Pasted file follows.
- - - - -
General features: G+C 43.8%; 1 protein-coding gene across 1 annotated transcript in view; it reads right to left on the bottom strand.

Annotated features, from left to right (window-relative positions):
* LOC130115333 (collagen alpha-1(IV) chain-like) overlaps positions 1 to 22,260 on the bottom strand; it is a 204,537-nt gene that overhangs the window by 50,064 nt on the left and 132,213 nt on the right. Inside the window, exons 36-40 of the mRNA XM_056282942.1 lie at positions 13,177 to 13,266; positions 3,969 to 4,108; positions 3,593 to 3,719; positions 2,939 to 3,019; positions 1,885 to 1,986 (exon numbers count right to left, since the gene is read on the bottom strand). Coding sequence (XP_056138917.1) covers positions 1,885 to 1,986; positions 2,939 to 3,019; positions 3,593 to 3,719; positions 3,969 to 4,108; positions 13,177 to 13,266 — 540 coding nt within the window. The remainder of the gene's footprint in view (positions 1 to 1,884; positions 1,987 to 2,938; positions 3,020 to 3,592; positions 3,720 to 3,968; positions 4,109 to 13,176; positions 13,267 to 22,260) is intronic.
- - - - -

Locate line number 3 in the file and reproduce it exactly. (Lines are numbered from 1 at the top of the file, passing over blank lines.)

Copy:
* LOC130115333 (collagen alpha-1(IV) chain-like) overlaps positions 1 to 22,260 on the bottom strand; it is a 204,537-nt gene that overhangs the window by 50,064 nt on the left and 132,213 nt on the right. Inside the window, exons 36-40 of the mRNA XM_056282942.1 lie at positions 13,177 to 13,266; positions 3,969 to 4,108; positions 3,593 to 3,719; positions 2,939 to 3,019; positions 1,885 to 1,986 (exon numbers count right to left, since the gene is read on the bottom strand). Coding sequence (XP_056138917.1) covers positions 1,885 to 1,986; positions 2,939 to 3,019; positions 3,593 to 3,719; positions 3,969 to 4,108; positions 13,177 to 13,266 — 540 coding nt within the window. The remainder of the gene's footprint in view (positions 1 to 1,884; positions 1,987 to 2,938; positions 3,020 to 3,592; positions 3,720 to 3,968; positions 4,109 to 13,176; positions 13,267 to 22,260) is intronic.